CATALOG MARKET OUTLOOK --Sales on Back Order
The major challenges facing catalog printers are to realize ongoing cost controls and reductions while boosting efficiency and achieving greater utilization of capacity, Spenlinhauer says. One effort under way at Spencer Press is to achieve improved penetration into the postal system. "By partnering with a logistics supplier to the mail order industry, we are able to track and control distribution at a much higher level and give our customers more accurate reports as to unload and in-homes dates," he explains.
Based on the observations of John Paloian, COO of Quebecor World North America in Greenwich, CT, it would seem that the National Weather Service might be a valuable aid in forecasting the catalog market. The often fickle buying behavior of consumers apparently can be influenced by factors far beyond anyone's control.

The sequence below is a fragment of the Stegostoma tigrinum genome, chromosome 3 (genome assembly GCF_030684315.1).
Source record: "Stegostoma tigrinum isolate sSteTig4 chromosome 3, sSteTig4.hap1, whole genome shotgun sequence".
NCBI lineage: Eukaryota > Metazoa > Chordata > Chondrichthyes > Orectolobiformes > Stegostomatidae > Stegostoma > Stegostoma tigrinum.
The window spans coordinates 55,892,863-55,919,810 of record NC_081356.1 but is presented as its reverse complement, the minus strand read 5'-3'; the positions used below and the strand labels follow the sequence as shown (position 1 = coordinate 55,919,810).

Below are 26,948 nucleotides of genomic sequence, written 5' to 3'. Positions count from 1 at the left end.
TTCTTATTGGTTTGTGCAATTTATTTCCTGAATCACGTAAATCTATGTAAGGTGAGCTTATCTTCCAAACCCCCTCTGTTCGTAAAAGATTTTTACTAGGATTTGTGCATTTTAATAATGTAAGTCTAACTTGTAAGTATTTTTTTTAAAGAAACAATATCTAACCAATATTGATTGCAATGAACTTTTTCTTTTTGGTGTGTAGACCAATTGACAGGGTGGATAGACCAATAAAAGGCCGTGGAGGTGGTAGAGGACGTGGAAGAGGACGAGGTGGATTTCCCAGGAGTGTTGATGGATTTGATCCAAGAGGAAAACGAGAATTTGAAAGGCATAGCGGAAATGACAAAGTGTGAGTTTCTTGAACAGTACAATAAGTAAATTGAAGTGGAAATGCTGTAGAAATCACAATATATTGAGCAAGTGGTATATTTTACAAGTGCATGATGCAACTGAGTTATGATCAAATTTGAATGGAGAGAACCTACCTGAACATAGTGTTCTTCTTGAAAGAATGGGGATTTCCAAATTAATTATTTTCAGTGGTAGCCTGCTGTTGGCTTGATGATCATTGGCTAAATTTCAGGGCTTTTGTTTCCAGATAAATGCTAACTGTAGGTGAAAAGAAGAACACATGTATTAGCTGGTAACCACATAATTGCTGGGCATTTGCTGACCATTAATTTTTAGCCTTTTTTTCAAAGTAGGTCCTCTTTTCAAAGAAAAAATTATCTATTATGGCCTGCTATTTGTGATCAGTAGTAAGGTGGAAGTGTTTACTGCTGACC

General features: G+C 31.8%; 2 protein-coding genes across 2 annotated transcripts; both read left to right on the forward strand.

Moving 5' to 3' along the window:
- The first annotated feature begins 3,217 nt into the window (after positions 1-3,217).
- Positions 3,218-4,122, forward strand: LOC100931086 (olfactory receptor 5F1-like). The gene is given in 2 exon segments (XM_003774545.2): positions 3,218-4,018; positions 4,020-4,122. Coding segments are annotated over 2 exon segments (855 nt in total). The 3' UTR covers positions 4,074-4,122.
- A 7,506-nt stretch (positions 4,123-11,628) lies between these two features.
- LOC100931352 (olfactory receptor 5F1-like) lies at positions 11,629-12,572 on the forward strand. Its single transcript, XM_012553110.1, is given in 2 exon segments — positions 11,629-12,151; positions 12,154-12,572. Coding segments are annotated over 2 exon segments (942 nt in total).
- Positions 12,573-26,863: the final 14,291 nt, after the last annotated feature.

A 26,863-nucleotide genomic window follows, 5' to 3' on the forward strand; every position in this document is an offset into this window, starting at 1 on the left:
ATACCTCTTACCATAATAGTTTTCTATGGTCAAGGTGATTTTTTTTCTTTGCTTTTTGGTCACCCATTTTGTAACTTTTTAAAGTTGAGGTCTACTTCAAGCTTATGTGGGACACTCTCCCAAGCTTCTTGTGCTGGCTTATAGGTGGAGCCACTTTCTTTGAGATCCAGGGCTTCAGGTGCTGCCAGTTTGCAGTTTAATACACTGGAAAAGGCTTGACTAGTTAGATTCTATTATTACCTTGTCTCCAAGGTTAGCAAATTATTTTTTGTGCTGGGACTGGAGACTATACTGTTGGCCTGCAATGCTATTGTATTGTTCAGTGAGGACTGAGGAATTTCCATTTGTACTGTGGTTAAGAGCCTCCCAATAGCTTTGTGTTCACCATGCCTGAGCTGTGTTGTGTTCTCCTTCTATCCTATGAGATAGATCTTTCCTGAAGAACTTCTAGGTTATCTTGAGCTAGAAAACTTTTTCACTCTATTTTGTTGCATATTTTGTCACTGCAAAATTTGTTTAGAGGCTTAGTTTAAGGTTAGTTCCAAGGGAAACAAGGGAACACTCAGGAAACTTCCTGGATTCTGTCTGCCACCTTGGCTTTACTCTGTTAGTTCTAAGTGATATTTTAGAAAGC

"The colder than normal weather experienced by much of the country at the start of the fourth quarter led to somewhat increased optimism for a stronger than anticipated finish to 2002," Paloian notes. "This, in turn, has led some catalogers to marginally increase their circulations in an attempt to capture more sales. However, looking forward to 2003, many catalogers are planning reduced circulations for the spring, but will finalize their plans based upon actual performance levels for the entire fourth quarter."
If the expected stability in postal rates projected for the next several years becomes a reality, it should have a positive impact on the catalog market, Paloian says. At press time, Postmaster General John E. Potter was saying the higher than expected funding of future retirement obligations for USPS employees had the potential to stabilize rates until 2006.
Even so, Paloian says he doesn't expect to see any significant growth in the total volume of the catalog market in 2003. However, performance will vary among the categories of catalogs. "Quebecor World's business strategy has been to carefully manage our client portfolio so as to minimize our dependency on any one market segment," he notes.